New Research Confirms Benefits of Music in Childhood Learning

Dr Assal Habibi, an Assistant Professor (Research) of Psychology at the University of Southern California (USC) is currently leading a 5-year longitudinal study, in collaboration with the Los Angeles Philharmonic Youth Orchestra (YOLA), investigating the effects of early childhood music training on the development of brain function and structure as well as cognitive, socio-emotional development.

Her research at the Brain and Creativity Institute at USC show that as little as two years of music instruction has multiple benefits. Music training can change both the structure of the brain’s white matter, which carries signals through the brain, and gray matter, which contains most of the brain’s neurons that are active in processing information. Music instruction also boosts engagement of brain networks that are responsible for decision-making and the ability to focus attention and inhibit impulses.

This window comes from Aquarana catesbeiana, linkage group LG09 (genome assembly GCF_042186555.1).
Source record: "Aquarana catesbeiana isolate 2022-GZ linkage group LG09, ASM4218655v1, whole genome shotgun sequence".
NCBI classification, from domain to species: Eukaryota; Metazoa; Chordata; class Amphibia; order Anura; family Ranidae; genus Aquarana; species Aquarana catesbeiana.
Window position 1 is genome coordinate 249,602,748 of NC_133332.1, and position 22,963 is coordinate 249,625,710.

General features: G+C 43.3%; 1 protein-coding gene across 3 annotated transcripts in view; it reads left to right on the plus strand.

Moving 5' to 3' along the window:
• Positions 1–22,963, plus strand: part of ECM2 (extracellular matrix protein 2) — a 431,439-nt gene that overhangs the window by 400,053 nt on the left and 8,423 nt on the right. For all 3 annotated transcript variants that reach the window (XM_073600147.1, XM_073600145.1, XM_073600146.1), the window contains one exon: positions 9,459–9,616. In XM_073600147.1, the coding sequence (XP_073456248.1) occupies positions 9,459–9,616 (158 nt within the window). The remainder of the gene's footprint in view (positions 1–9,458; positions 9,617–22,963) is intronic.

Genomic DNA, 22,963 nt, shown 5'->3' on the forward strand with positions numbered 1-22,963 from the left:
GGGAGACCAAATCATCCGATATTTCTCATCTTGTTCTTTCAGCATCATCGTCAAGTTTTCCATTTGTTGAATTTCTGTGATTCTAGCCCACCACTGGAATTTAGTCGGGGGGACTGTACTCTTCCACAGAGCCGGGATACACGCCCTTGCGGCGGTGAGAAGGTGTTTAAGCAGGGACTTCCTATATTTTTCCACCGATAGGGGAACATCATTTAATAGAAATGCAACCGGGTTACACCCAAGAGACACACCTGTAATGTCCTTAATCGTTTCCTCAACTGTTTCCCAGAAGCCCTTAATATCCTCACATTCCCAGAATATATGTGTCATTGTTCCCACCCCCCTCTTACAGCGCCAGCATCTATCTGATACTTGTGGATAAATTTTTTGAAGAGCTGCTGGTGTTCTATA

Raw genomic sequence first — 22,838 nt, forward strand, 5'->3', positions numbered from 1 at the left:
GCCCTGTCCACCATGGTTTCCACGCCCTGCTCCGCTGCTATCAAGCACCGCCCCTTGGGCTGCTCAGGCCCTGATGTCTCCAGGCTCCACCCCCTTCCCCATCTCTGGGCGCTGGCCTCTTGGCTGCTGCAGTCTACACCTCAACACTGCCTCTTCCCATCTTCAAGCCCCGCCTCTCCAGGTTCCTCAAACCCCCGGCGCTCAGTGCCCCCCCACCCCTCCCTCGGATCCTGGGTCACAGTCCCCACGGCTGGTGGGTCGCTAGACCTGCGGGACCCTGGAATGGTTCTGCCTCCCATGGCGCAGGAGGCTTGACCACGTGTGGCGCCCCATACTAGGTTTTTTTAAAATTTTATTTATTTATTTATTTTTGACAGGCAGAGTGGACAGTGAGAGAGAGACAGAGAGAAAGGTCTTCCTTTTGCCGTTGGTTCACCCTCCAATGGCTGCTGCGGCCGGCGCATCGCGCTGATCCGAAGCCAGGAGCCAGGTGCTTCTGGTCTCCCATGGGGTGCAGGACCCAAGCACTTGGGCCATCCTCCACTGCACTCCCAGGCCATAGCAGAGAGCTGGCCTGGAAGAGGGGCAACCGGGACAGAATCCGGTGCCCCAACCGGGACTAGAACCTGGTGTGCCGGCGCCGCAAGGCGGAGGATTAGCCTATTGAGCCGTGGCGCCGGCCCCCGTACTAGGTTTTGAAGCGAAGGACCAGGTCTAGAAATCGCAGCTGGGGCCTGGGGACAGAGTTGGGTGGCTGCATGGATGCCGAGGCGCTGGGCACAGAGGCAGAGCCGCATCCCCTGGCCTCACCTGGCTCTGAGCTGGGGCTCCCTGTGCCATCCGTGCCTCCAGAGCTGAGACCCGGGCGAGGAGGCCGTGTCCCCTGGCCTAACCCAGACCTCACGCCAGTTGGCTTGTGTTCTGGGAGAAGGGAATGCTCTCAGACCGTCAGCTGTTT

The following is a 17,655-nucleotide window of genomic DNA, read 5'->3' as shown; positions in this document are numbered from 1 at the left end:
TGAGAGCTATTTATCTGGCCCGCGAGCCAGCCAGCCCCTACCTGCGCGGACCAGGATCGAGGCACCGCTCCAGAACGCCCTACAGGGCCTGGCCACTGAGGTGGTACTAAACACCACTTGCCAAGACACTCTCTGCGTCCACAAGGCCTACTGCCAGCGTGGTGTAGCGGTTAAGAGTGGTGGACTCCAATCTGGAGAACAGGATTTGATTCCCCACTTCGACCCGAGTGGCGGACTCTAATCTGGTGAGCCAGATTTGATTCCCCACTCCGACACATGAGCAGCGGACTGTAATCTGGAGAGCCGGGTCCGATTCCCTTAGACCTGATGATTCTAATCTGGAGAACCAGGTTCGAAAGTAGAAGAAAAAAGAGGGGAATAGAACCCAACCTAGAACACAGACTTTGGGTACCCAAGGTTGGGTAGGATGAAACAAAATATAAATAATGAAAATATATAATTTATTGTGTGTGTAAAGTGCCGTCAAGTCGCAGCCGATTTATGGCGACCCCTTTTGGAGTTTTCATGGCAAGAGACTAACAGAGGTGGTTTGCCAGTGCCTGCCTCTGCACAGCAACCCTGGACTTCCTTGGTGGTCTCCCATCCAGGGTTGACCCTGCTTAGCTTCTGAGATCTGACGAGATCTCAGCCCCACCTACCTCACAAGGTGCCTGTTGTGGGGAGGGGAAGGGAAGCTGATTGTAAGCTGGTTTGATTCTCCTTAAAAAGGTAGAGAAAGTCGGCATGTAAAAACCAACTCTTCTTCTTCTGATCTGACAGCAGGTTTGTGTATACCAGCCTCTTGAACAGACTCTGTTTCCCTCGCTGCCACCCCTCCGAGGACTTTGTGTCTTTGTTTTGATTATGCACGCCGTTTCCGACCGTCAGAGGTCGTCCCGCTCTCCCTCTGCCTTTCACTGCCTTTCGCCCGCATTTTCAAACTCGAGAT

Initial results published last year showed that music training accelerates maturity in areas of the brain responsible for sound processing, language development, speech perception and reading skills.

Dr. Habibi concluded “Together these results demonstrate that community music programs can offset some of the negative consequences that low socioeconomic status can have on child development.”

More information on Dr. Habibi’s work at USC is available at

The report in Neuroscience News which was brought to our attention by Moshe Hammer of From Violence To Violins can be found at